ULAN BATOR, July 11 (Xinhua) -- Bold, a shopping guide, engages customers in fluent Chinese at a cashmere store in the Mongolian capital of Ulan Bator.
The 22-year-old man had never imagined that the decision his parents made for him to study Chinese as an elective in middle school could help him find a lucrative job.
"Studying Chinese as a second language became a trend in Mongolia a decade ago," Bold said. "One reason was that learners had more opportunities for higher scholarships sponsored by Chinese-funded companies and charity institutions."
A good command of Chinese has resulted in some Mongolians nabbing high-paying jobs, a skill that has come in handy with the rising number of Chinese tourists in Mongolia.
China has been the largest market for Mongolian tourism over the years. Statistics show that Mongolia received nearly 530,000 foreign tourists last year, an increase of 11 percent over the previous year. More than 30 percent of the tourists were from China.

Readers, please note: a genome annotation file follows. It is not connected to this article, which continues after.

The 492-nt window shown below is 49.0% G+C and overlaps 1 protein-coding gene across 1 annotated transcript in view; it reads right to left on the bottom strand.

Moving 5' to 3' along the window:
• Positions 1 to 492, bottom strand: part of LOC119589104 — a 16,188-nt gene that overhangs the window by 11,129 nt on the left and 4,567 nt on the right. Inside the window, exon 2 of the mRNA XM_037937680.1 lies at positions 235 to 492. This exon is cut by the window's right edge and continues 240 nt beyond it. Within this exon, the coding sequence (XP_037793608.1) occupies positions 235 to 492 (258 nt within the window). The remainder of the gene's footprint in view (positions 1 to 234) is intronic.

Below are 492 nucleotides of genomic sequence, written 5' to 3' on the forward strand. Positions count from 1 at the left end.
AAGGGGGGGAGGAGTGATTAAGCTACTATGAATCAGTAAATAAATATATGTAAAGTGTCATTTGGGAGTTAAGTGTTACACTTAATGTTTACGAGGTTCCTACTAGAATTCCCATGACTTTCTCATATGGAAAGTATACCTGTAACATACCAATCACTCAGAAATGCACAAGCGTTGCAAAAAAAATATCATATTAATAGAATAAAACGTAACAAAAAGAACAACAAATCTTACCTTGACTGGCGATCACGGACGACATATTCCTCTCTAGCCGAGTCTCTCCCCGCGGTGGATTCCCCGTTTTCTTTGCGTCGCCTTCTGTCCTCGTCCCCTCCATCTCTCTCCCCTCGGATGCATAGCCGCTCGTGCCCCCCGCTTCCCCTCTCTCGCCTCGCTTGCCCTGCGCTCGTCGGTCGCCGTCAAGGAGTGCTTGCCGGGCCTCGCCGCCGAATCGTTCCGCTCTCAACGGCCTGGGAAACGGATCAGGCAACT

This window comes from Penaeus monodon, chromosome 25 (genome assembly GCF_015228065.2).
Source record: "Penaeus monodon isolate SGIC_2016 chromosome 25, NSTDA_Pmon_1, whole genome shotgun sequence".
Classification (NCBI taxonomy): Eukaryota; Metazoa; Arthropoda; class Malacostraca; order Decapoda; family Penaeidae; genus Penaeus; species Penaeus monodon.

China is also Mongolia's second largest source of foreign investment. As of April 2019, Chinese investment in Mongolia totaled 4.8 billion U.S. dollars, accounting for some 30 percent of Mongolia's total foreign investment.
Chinese-backed companies create more jobs for the locals and provide higher salaries than average to attract talent.
The practical value of the Chinese language continues to rise in Mongolia.
Twenty-four-year-old Chasina found a job last year at Ulan Bator's largest beverage packaging manufacturer backed by Chinese investors.
She had studied for four years in Jinan University in China's Guangdong Province and has a strong command of Chinese as well as skills in logistics management.
"Higher-paid work that is busy is my favorite," she said. "Just like me, many of my friends in Mongolia would like to work for Chinese-funded companies."
The enthusiasm among Mongolian students to master the Chinese language is rising.
"We had only a few dozen students learning Chinese in 2007 when the Confucius Institute was founded, and today the number has surged to more than 5,000," said Zhu Junli, dean of the Confucius Institute at the National University of Mongolia.
Ulan Bator No. 23 Middle School offers Russian, English, Korean, Chinese and German courses. Roughly one-third of the school's 3,000 students chose to learn Chinese.
"I'm delighted to see that more and more Mongolian people are learning Chinese," said Li Wei, cultural counsellor of the Chinese Embassy in Mongolia. "They are becoming bridges of friendly exchanges between China and Mongolia."